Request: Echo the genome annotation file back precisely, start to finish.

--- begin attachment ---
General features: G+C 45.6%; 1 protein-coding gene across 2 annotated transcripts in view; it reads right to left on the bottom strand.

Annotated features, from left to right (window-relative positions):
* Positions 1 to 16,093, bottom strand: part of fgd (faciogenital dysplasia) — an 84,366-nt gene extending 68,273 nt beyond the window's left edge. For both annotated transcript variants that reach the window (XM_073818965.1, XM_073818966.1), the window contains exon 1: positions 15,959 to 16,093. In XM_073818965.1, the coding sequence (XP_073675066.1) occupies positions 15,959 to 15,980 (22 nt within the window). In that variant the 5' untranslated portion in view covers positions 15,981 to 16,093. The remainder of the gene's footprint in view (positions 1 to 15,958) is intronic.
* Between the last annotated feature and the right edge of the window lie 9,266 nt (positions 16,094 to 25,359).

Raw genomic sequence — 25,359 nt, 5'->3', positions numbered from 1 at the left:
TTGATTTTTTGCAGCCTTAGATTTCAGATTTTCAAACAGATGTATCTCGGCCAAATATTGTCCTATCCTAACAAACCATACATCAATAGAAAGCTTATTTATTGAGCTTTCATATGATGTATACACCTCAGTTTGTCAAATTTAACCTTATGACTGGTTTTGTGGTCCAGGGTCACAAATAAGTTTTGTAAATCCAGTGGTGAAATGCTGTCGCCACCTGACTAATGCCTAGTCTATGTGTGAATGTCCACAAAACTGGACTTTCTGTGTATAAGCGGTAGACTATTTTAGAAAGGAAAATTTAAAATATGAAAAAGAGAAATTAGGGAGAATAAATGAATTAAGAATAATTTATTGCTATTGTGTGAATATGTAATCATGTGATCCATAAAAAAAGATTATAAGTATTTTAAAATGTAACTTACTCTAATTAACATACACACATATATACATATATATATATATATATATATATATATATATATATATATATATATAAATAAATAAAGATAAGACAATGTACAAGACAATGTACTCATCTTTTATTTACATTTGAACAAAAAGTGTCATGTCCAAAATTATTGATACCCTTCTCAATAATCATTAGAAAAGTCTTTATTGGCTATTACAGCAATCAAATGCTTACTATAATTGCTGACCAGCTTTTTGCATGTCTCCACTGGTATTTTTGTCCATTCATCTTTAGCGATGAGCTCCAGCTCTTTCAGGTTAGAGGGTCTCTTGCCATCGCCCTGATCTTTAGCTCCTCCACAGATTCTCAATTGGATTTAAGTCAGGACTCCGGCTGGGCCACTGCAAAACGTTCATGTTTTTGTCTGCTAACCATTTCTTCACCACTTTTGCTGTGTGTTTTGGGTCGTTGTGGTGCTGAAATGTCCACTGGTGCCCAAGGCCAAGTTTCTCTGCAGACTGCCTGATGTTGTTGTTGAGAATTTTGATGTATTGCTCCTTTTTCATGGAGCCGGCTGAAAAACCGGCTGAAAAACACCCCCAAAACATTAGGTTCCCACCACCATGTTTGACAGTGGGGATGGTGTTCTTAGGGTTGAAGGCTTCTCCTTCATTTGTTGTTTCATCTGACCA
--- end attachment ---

General features: G+C 45.6%; 1 protein-coding gene across 2 annotated transcripts in view; it reads right to left on the bottom strand.

Annotated features, from left to right (window-relative positions):
* Positions 1 to 16,093, bottom strand: part of fgd (faciogenital dysplasia) — an 84,366-nt gene extending 68,273 nt beyond the window's left edge. For both annotated transcript variants that reach the window (XM_073818965.1, XM_073818966.1), the window contains exon 1: positions 15,959 to 16,093. In XM_073818965.1, the coding sequence (XP_073675066.1) occupies positions 15,959 to 15,980 (22 nt within the window). In that variant the 5' untranslated portion in view covers positions 15,981 to 16,093. The remainder of the gene's footprint in view (positions 1 to 15,958) is intronic.
* Between the last annotated feature and the right edge of the window lie 9,266 nt (positions 16,094 to 25,359).

Raw genomic sequence — 25,359 nt, 5'->3', positions numbered from 1 at the left:
TTGATTTTTTGCAGCCTTAGATTTCAGATTTTCAAACAGATGTATCTCGGCCAAATATTGTCCTATCCTAACAAACCATACATCAATAGAAAGCTTATTTATTGAGCTTTCATATGATGTATACACCTCAGTTTGTCAAATTTAACCTTATGACTGGTTTTGTGGTCCAGGGTCACAAATAAGTTTTGTAAATCCAGTGGTGAAATGCTGTCGCCACCTGACTAATGCCTAGTCTATGTGTGAATGTCCACAAAACTGGACTTTCTGTGTATAAGCGGTAGACTATTTTAGAAAGGAAAATTTAAAATATGAAAAAGAGAAATTAGGGAGAATAAATGAATTAAGAATAATTTATTGCTATTGTGTGAATATGTAATCATGTGATCCATAAAAAAAGATTATAAGTATTTTAAAATGTAACTTACTCTAATTAACATACACACATATATACATATATATATATATATATATATATATATATATATATATATATATATAAATAAATAAAGATAAGACAATGTACAAGACAATGTACTCATCTTTTATTTACATTTGAACAAAAAGTGTCATGTCCAAAATTATTGATACCCTTCTCAATAATCATTAGAAAAGTCTTTATTGGCTATTACAGCAATCAAATGCTTACTATAATTGCTGACCAGCTTTTTGCATGTCTCCACTGGTATTTTTGTCCATTCATCTTTAGCGATGAGCTCCAGCTCTTTCAGGTTAGAGGGTCTCTTGCCATCGCCCTGATCTTTAGCTCCTCCACAGATTCTCAATTGGATTTAAGTCAGGACTCCGGCTGGGCCACTGCAAAACGTTCATGTTTTTGTCTGCTAACCATTTCTTCACCACTTTTGCTGTGTGTTTTGGGTCGTTGTGGTGCTGAAATGTCCACTGGTGCCCAAGGCCAAGTTTCTCTGCAGACTGCCTGATGTTGTTGTTGAGAATTTTGATGTATTGCTCCTTTTTCATGGAGCCGGCTGAAAAACCGGCTGAAAAACACCCCCAAAACATTAGGTTCCCACCACCATGTTTGACAGTGGGGATGGTGTTCTTAGGGTTGAAGGCTTCTCCTTCATTTGTTGTTTCATCTGACCA